Participants in the Circus Acro Discovery Program in Naramata, B.C., learn to walk on a tightrope. (Photo courtesy Bryce Beckett)
Participants in the Circus Acro Discovery program in Naramata, B.C., learn to walk on a tightrope. (Photo courtesy Inspire Circus)

Topics: Ethical Living | Society

Naramata circus program helps kids push their limits

One parent says the Circus and Acro Discovery program helped give the participants "a healthier attitude toward failure"

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Parents who registered their children in Naramata Centre’s circus camp last spring urge others to try it, too, when the program is offered again later this month.

“It was so much more than juggling and stilt walking, which was cool in itself,” says Chelsea Bellamy of the Circus and Acro Discovery program her children enjoyed at the United Church-affiliated retreat centre in Naramata, B.C.

“They talked about establishing and accepting boundaries. They talked about bullying and self-acceptance. They exposed them to a growth mindset so they wouldn’t say ‘I can’t.’”

When it was done, Bellamy says, “the kids had a healthier attitude toward failure, and were more confident and not afraid to try things on their own.”

Yanti Rowland says her daughter, Lilia, 9, “loved the patience that they were able to take with each kid.”

Girl standing on an adult's feet in Naramata, B.C.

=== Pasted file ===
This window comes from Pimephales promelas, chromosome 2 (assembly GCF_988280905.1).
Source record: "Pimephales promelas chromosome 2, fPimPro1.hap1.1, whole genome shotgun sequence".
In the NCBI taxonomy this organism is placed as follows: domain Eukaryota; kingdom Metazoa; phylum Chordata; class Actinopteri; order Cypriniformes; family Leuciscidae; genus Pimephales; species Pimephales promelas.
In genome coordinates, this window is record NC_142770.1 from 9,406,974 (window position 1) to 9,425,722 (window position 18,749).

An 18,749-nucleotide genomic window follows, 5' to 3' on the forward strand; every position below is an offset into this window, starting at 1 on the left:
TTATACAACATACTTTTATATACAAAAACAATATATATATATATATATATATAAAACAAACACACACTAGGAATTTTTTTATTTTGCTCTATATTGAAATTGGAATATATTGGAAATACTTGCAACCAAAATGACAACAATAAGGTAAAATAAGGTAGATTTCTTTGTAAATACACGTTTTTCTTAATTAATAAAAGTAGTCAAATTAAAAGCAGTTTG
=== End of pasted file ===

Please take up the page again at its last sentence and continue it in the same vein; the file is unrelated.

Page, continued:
Photo courtesy Inspire Circus

She says the program featured a variety of skills to practice, and plenty of positive reinforcement. She says her daughter came away with the patience needed to make mistakes and an appreciation for the time it can take to learn a new skill like juggling.

Children also gave the program a thumb’s up.

Bellamy’s daughter Lila, 6, says she liked the juggling, stilt-walking and tight-rope walking. “It was great to try things I never tried before,” she says. 

Devon, 8, agrees. “I liked the stilts best. Also dressing up. Lots of different things. I liked to clown.”

Leaders Bryce Beckett and psychotherapist Poe Liberado, who founded Inspire Circus in nearby Penticton, B.C. to teach – and occasionally perform – circus skills, love to hear that enthusiasm.

Kids play in Naramata, B.C.
Photo courtesy Inspire Circus

Beckett is an early childhood educator and gymnastics coach certified for various sports who started learning circus skills, such as stilt walking, seven years ago.

“I am motivated to do what I can through play to fortify the spirit and help kids, families, and adults to look inward, listen, and take courageous actions,” he says. “I love it when people are having fun noticing the voice of fear in themselves and reprogramming it. I love to see people developing trust in themselves and respect for each other.”

Charmaine Pearce, Naramata Centre’s programs and community experiences manager, was intrigued by how Inspire Circus’s new program model fit Naramata’s mission.

 “Our mission is to inspire individual and collective transformation in a safe and sacred space,” she says. “This program is really about allowing you to grow yourself as an individual and find that personal growth and meaning in yourself in a creative setting.”

The program, which both adults and children can participate in, runs over three Monday evenings this fall, starting Oct. 21, and is open to children ages six to 19. 

 

Broadview is an award-winning progressive Christian magazine, featuring stories about spirituality, justice and ethical living. For more of our content, subscribe to the magazine today.

Noelle Boughton is a Toronto writer and editor.

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